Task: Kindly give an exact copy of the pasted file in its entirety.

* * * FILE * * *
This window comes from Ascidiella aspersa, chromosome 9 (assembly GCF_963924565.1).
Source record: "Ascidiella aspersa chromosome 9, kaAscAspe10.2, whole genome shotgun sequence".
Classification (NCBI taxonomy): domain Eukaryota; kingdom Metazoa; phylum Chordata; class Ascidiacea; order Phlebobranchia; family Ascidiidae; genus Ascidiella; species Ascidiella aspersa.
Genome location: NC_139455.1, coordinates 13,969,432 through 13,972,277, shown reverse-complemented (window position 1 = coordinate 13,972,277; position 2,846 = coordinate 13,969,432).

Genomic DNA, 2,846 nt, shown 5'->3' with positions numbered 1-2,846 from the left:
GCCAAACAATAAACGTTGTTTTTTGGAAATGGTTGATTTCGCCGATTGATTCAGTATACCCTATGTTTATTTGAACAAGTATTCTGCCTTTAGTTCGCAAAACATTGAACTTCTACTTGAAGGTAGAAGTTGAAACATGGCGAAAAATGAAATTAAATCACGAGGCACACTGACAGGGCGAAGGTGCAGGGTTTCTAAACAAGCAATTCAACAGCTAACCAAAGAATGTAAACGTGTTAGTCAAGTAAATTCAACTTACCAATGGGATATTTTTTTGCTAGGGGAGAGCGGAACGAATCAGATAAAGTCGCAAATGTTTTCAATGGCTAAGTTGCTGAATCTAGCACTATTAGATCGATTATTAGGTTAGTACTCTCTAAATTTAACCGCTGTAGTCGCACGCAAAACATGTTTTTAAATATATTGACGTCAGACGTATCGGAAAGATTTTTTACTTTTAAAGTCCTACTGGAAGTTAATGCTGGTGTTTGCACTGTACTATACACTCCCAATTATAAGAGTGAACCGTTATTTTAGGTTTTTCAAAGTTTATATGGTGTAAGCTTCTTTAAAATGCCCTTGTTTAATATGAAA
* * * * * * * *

This window comes from Ascidiella aspersa, chromosome 9 (assembly GCF_963924565.1).
Source record: "Ascidiella aspersa chromosome 9, kaAscAspe10.2, whole genome shotgun sequence".
Classification (NCBI taxonomy): domain Eukaryota; kingdom Metazoa; phylum Chordata; class Ascidiacea; order Phlebobranchia; family Ascidiidae; genus Ascidiella; species Ascidiella aspersa.
Genome location: NC_139455.1, coordinates 13,969,432 through 13,972,277, shown reverse-complemented (window position 1 = coordinate 13,972,277; position 2,846 = coordinate 13,969,432).

Genomic DNA, 2,846 nt, shown 5'->3' with positions numbered 1-2,846 from the left:
GCCAAACAATAAACGTTGTTTTTTGGAAATGGTTGATTTCGCCGATTGATTCAGTATACCCTATGTTTATTTGAACAAGTATTCTGCCTTTAGTTCGCAAAACATTGAACTTCTACTTGAAGGTAGAAGTTGAAACATGGCGAAAAATGAAATTAAATCACGAGGCACACTGACAGGGCGAAGGTGCAGGGTTTCTAAACAAGCAATTCAACAGCTAACCAAAGAATGTAAACGTGTTAGTCAAGTAAATTCAACTTACCAATGGGATATTTTTTTGCTAGGGGAGAGCGGAACGAATCAGATAAAGTCGCAAATGTTTTCAATGGCTAAGTTGCTGAATCTAGCACTATTAGATCGATTATTAGGTTAGTACTCTCTAAATTTAACCGCTGTAGTCGCACGCAAAACATGTTTTTAAATATATTGACGTCAGACGTATCGGAAAGATTTTTTACTTTTAAAGTCCTACTGGAAGTTAATGCTGGTGTTTGCACTGTACTATACACTCCCAATTATAAGAGTGAACCGTTATTTTAGGTTTTTCAAAGTTTATATGGTGTAAGCTTCTTTAAAATGCCCTTGTTTAATATGAAA